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First steps

First steps

The petitions of an innocent deportee

"Health good. Succeed. Alfred." Upon requesting, 12 March 1895, that these words be sent to his wife, Dreyfus did not know that she would not even receive these exact words. He also did not imagine that he would have to wait more than four years for a new trial, and more than eleven years for his name to be cleared. He thought that the proof of his innocence was close at hand, and strived to be a model prisoner. His letters to the very highest authorities consistently demanded justice "I clamor for it, in the name of my honor." On 12 January 1896, he was informed verbally that his first letter to the President of the Republic, dated 5 October 1895, had been rejected without comment, even though Dreyfus had asked for neither pardon not favor, but simply that a full and complete light be shed on the matter. Despite his anger at human iniquity, his conviction did not waver; on 7 September 1896, he wrote in his journal, "Innocent, my duty is to use all of my strength, as long as I have not been killed," and stated his certainty that "light will be shone, the truth will be discovered, because, sooner or later, everything in life is revealed." Thinking himself close to death, he wrote once again to president Félix Faure on the 10th , asking only one thing "always the same, the search for the true guilty party." On the 12th, a letter to his wife speaks of an ongoing conspiracy in order to deepen the shadows. Until the fall of 1898, Dreyfus was held in such complete ignorance that he believed wrongly in the possibility of being supported by his superiors-to the extent that he wrote to Lucie on 6 January 1898, having "placed the defense of our rights in the hands of the War Minister, whose role it is to ensure that this too-long and dreadful error is repaired."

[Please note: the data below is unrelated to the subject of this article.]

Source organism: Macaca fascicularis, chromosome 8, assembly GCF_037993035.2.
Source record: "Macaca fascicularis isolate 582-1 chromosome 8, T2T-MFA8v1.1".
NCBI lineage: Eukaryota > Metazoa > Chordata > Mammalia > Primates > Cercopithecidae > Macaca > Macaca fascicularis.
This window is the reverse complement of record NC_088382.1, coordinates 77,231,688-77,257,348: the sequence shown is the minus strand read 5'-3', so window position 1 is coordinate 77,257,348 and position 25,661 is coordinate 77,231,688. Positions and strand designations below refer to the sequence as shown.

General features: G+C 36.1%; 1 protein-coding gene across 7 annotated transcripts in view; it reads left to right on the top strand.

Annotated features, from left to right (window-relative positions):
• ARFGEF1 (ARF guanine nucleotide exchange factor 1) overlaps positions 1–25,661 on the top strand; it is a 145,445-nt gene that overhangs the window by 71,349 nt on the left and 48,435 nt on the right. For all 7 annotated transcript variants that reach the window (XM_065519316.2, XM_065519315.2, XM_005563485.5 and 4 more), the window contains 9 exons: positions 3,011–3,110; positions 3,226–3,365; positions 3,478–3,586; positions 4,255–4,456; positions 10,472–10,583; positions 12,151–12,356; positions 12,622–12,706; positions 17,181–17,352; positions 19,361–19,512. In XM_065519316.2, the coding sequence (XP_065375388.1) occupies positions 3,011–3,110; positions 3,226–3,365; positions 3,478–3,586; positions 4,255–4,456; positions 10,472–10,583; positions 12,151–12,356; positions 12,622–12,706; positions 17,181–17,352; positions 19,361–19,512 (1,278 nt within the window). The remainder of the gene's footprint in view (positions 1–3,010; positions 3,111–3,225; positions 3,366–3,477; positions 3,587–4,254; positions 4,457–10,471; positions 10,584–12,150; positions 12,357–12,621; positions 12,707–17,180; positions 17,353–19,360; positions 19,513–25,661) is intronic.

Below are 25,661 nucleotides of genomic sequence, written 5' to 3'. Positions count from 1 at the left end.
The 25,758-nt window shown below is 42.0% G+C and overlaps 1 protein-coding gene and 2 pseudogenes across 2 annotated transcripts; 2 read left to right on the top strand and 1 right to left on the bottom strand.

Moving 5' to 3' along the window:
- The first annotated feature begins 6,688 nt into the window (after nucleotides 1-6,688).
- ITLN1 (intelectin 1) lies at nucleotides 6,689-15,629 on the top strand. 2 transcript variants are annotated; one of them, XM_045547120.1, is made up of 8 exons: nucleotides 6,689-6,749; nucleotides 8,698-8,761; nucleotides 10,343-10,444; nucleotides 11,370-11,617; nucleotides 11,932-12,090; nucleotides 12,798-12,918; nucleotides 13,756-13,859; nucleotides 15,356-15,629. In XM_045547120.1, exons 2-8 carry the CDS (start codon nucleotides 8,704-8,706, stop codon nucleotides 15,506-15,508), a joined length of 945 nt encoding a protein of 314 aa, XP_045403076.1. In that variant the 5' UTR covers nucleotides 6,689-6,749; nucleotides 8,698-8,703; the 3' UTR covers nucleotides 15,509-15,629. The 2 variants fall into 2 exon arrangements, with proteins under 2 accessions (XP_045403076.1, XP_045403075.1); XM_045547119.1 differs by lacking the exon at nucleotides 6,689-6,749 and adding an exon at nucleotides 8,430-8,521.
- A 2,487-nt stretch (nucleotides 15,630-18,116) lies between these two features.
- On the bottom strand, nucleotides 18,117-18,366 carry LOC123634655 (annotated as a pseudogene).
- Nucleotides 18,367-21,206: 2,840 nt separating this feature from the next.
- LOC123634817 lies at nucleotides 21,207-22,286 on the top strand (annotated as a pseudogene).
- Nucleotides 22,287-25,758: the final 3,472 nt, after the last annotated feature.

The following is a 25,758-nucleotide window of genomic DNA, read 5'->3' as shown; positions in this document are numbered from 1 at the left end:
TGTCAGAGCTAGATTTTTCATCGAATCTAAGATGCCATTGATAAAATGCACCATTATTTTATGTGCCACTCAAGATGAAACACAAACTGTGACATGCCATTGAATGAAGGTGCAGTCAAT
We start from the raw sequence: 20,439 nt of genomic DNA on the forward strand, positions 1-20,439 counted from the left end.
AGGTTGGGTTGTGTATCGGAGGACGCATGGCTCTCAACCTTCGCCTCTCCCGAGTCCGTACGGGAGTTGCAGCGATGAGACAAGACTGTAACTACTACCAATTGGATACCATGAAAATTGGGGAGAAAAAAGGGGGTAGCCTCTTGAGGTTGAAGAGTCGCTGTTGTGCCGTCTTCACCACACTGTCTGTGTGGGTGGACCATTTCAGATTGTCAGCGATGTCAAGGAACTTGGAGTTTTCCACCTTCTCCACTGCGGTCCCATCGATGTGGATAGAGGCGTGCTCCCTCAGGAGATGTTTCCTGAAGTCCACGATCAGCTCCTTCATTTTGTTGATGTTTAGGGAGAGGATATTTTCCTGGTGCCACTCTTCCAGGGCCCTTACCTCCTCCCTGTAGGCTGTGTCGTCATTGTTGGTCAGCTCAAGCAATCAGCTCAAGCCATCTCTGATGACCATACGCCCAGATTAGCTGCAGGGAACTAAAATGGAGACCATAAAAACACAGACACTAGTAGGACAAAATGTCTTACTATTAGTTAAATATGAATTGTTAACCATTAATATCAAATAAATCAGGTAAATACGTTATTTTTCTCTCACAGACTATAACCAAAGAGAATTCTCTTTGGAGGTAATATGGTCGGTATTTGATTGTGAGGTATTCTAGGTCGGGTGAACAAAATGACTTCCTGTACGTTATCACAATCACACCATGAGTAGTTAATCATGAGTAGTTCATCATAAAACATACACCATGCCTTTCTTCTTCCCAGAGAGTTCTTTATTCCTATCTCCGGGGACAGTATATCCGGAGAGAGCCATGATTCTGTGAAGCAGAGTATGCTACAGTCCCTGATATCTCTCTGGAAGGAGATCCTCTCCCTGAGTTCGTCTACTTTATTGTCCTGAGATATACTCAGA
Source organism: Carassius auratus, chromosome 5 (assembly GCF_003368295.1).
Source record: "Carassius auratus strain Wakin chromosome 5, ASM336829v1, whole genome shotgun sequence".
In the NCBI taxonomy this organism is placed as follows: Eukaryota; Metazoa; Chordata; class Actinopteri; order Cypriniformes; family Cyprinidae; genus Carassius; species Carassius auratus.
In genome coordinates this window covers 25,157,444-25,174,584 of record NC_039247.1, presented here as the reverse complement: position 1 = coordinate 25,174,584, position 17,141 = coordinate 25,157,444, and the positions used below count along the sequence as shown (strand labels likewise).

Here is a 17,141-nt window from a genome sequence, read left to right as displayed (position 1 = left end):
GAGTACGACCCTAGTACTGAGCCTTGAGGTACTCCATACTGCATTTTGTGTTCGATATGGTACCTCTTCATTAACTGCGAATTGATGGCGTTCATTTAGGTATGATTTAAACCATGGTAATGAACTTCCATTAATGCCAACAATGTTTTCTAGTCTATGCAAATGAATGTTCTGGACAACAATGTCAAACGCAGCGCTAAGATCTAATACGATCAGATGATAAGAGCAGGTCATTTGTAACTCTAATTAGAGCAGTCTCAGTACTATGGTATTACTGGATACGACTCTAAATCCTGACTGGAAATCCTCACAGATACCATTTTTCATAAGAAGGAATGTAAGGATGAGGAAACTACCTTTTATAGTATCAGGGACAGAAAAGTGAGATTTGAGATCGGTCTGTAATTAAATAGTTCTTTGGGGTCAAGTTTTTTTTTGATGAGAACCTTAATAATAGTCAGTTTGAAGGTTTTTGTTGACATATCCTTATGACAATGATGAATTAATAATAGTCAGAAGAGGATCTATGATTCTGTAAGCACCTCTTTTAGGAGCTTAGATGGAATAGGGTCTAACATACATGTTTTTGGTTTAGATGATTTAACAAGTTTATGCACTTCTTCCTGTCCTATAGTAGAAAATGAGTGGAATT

Campaigns by the family and the Dreyfusards

Dreyfus's family and friends understood that the battle was a question of public opinion, and they waged it as such. This is one of the reasons why a conviction for espionage turned into the Affair. However, in his family's letters written during the summer of 1896, Alfred Dreyfus sensed "horrible suffering and bitter despair at the ongoing inability to announce the discovery of the guilty party."

None of them was aware that Colonel Picquart was investigating Esterhazy, and they would not know what steps Auguste Scheurer-Kestner, vice-president of the Senate had taken until a year later. On 24 October 1897, Lucie swore to her husband that his name would be cleared; she asked him to "be patient a little longer (…) we have high hopes for the very near future." Lettres d'un innocent (Letters from an Innocent Man) was published in the wake of Zola's J'accuse! These 158 letters received by Lucie starting on 4 December 1894 bear witness that Dreyfus never admitted any guilt. The last letter in the series, dated 5 March 1898 is perfectly clear: "I ask and ask again for the government to rehabilitate me. And since then I wait each day to learn that the day of justice has finally dawned for us."